The call option

Given that we are behind most of Moni’s range, calling seems like a something to consider. If for $200 I can get two free cards and then get paid off another $250 if I hit calling is obviously a better option. But this is a pipe dream.

Is $200 worth it for one card?

Moni can’t have a diamond, so we have nine clean outs among 45 unknown cards and a 20% chance of making a flush on the turn. There is only $604 in the pot when we call, so we need to get other players to put in $396 to make this play break-even.

Moni only has $250 left, and could fold if a diamond comes. Sean is almost certainly going to fold before the turn. Calling not going to work out.

The fold option

We’ve already established that getting it all in at this point has positive equity, so it’s a better option than folding. Folding has lower variance, but I am confident that six big blinds of equity is far too much to give up for that.

The re-raise amount

Moni only has $250, but Sean has me covered so I can raise to any amount from $450 to all-in which is about $1000.

I need the raise to be big enough that Moni won’t call and then save the rest of his stack if the diamond hits. The minimum raise is enough for that.

I also need the raise to be big enough that Sean doesn’t have the correct odds to draw to a hand that beats me. The minimum raise is enough for that also.

Finally, I mentioned earlier that Sean might have a draw that he could be convinced has some sort of semi-bluff equity. This is very unlikely, but I want to leave as much behind as possible in my stack to increase the odds. If Sean tries to semi-bluff that would have a lot of value to me.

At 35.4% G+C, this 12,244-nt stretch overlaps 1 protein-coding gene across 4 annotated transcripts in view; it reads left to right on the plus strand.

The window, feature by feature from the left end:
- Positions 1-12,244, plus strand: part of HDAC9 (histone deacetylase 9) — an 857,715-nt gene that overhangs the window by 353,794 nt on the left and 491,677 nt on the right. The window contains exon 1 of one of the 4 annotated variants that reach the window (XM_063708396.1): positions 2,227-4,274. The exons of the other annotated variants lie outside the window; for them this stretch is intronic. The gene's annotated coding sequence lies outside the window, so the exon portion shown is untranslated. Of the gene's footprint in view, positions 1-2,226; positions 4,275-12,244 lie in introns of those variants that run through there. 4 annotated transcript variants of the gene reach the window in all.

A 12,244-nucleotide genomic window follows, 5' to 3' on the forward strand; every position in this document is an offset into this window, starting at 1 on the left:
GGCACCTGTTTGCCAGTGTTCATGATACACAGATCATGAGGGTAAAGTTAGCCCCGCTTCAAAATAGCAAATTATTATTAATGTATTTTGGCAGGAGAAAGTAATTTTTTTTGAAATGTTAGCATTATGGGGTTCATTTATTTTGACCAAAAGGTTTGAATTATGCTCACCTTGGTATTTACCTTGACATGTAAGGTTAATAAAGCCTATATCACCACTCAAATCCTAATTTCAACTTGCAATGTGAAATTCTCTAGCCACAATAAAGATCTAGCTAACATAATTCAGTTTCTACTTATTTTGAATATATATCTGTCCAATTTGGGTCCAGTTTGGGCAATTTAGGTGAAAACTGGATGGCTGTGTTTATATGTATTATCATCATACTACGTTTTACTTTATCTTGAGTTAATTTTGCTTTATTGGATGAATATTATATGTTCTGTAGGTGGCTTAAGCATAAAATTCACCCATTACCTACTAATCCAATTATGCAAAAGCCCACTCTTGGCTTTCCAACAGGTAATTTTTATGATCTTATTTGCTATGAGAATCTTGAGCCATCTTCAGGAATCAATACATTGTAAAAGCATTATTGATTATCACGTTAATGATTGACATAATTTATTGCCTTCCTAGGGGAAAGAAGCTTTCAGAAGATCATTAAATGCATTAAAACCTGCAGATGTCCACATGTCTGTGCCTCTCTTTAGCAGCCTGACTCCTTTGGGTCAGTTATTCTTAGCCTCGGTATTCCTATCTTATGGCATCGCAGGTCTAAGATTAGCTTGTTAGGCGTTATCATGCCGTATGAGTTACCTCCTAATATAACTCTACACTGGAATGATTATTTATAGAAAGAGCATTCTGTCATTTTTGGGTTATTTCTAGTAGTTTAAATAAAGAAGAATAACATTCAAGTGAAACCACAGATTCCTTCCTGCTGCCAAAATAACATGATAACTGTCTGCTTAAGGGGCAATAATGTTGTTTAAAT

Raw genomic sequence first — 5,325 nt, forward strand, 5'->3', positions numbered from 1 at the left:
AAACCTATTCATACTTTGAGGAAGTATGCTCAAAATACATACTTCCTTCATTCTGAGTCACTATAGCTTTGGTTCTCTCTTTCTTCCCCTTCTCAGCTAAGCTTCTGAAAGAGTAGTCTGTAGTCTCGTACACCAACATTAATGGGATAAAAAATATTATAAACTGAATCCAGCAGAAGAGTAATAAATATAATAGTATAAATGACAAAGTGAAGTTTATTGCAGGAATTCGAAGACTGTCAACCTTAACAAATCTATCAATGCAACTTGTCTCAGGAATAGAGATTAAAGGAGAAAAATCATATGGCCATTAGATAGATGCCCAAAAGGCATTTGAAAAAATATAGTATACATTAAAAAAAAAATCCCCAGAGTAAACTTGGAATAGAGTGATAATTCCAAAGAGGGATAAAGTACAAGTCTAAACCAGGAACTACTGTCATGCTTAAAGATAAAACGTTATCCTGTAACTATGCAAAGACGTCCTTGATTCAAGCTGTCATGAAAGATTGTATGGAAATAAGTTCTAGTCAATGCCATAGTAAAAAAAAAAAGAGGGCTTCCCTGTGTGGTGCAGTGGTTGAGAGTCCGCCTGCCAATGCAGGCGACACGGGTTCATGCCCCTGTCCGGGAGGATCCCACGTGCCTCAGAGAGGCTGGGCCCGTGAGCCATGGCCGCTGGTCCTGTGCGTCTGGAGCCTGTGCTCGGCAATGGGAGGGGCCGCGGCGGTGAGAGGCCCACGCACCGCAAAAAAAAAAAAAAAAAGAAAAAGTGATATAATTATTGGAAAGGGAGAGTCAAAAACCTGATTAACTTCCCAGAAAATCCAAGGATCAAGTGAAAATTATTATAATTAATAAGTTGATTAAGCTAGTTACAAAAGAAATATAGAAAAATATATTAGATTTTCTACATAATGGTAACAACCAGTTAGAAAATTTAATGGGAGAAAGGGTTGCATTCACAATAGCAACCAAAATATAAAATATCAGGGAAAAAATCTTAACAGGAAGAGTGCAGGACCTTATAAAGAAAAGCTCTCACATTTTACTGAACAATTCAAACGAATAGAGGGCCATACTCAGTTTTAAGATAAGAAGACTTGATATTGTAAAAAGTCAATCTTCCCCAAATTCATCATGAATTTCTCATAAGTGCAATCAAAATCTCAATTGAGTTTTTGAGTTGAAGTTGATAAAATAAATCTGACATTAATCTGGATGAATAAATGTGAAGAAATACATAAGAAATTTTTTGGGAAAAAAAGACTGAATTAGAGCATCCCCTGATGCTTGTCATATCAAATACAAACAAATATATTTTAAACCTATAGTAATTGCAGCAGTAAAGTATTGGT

All of these reasons indicate that a minimum raise to $450 is the best possible amount.

Earlier options

Getting it all in when I’m behind is not usually my plan when I start a hand (although it is an effective way to avoid bad beats). Could I have avoided this situation? Is there a more profitable way to play this hand?

Check the flop

Checking the flop could get us to the turn for free. This is a good thing if I’m behind, or if a free turn could get me paid off more, but both of those things are unlikely at that point.

Checking the flop could give me a chance to check-raise Sean which would make my semi-bluff more credible. However, it’s unlikely Sean would bet, and if he did he would likely call a check-raise with exactly the hands that beat me and fold all the rest.

Re-raise pre-flop

A pre-flop re-raise has the advantage of making it more likely I get to act last later in the hand and making more likely I get heads up against Moni while representing a stronger range.

However this makes our stack-to-pot ratio smaller, which lessens the skill and positional advantage I have against Moni.

Also, Moni is a tight opener, even from this position. A good chunk of his range is QQ+ which he is three-betting with. That means I wouldn’t get to see a flop a lot of times, often when he has the hands that are most profitable for me to play against.

Fold pre-flop

This is a reasonable choice because I’m well behind Moni’s opening range.

However most of the time Moni is not going to want to continue with the hand. Either he will fail to make a pair or an over-card will come to his pocket pair. In nearly all those cases I will be able to steal the pot easily.

If he does like the flop and has me beat I will almost always be able to get away from the hand cheaply, usually without losing another dollar. But the flops where I am likely to have him beat, I will be able to take his stack.

Conclusions

Moni turned over AhJs. The turn was 3s. The river was 5c. And I lost $500 in under three minutes.

This bothered me for a bit because I started the hand crushed by Moni’s range and then put in a whole lot of money while still way behind. But after this analysis, I am confident I played the hand well. Sometimes even I lose an all-in.